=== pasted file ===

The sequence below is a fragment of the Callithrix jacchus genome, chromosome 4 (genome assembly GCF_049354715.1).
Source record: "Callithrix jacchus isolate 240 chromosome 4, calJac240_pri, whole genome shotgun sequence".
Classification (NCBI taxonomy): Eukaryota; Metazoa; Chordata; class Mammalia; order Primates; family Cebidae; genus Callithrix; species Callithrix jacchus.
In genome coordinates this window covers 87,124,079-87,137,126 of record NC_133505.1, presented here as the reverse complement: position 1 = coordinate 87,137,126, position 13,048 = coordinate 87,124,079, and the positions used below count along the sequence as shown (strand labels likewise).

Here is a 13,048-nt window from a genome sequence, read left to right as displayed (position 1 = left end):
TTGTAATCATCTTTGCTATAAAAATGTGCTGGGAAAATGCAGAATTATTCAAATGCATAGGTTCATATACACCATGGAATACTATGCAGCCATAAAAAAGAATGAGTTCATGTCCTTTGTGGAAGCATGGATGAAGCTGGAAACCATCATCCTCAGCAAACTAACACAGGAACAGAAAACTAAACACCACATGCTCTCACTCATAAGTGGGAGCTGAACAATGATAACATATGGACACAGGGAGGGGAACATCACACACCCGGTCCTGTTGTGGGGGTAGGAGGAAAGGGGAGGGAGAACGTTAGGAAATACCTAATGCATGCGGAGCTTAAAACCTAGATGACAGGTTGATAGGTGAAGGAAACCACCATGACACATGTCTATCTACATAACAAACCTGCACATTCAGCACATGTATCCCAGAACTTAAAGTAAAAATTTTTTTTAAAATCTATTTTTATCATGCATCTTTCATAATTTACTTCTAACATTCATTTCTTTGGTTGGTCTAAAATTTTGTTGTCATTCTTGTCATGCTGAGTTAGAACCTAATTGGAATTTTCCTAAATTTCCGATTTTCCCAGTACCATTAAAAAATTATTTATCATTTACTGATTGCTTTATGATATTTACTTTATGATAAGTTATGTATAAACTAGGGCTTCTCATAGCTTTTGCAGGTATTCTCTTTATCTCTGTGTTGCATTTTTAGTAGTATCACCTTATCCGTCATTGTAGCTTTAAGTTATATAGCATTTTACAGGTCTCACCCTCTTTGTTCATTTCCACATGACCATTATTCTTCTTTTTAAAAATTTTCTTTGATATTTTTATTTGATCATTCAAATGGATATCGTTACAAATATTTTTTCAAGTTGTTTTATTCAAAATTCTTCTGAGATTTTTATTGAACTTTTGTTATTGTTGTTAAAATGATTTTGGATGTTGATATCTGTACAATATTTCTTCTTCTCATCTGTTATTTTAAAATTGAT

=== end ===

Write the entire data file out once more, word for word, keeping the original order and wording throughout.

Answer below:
The sequence below is a fragment of the Callithrix jacchus genome, chromosome 4 (genome assembly GCF_049354715.1).
Source record: "Callithrix jacchus isolate 240 chromosome 4, calJac240_pri, whole genome shotgun sequence".
Classification (NCBI taxonomy): Eukaryota; Metazoa; Chordata; class Mammalia; order Primates; family Cebidae; genus Callithrix; species Callithrix jacchus.
In genome coordinates this window covers 87,124,079-87,137,126 of record NC_133505.1, presented here as the reverse complement: position 1 = coordinate 87,137,126, position 13,048 = coordinate 87,124,079, and the positions used below count along the sequence as shown (strand labels likewise).

Here is a 13,048-nt window from a genome sequence, read left to right as displayed (position 1 = left end):
TTGTAATCATCTTTGCTATAAAAATGTGCTGGGAAAATGCAGAATTATTCAAATGCATAGGTTCATATACACCATGGAATACTATGCAGCCATAAAAAAGAATGAGTTCATGTCCTTTGTGGAAGCATGGATGAAGCTGGAAACCATCATCCTCAGCAAACTAACACAGGAACAGAAAACTAAACACCACATGCTCTCACTCATAAGTGGGAGCTGAACAATGATAACATATGGACACAGGGAGGGGAACATCACACACCCGGTCCTGTTGTGGGGGTAGGAGGAAAGGGGAGGGAGAACGTTAGGAAATACCTAATGCATGCGGAGCTTAAAACCTAGATGACAGGTTGATAGGTGAAGGAAACCACCATGACACATGTCTATCTACATAACAAACCTGCACATTCAGCACATGTATCCCAGAACTTAAAGTAAAAATTTTTTTTAAAATCTATTTTTATCATGCATCTTTCATAATTTACTTCTAACATTCATTTCTTTGGTTGGTCTAAAATTTTGTTGTCATTCTTGTCATGCTGAGTTAGAACCTAATTGGAATTTTCCTAAATTTCCGATTTTCCCAGTACCATTAAAAAATTATTTATCATTTACTGATTGCTTTATGATATTTACTTTATGATAAGTTATGTATAAACTAGGGCTTCTCATAGCTTTTGCAGGTATTCTCTTTATCTCTGTGTTGCATTTTTAGTAGTATCACCTTATCCGTCATTGTAGCTTTAAGTTATATAGCATTTTACAGGTCTCACCCTCTTTGTTCATTTCCACATGACCATTATTCTTCTTTTTAAAAATTTTCTTTGATATTTTTATTTGATCATTCAAATGGATATCGTTACAAATATTTTTTCAAGTTGTTTTATTCAAAATTCTTCTGAGATTTTTATTGAACTTTTGTTATTGTTGTTAAAATGATTTTGGATGTTGATATCTGTACAATATTTCTTCTTCTCATCTGTTATTTTAAAATTGAT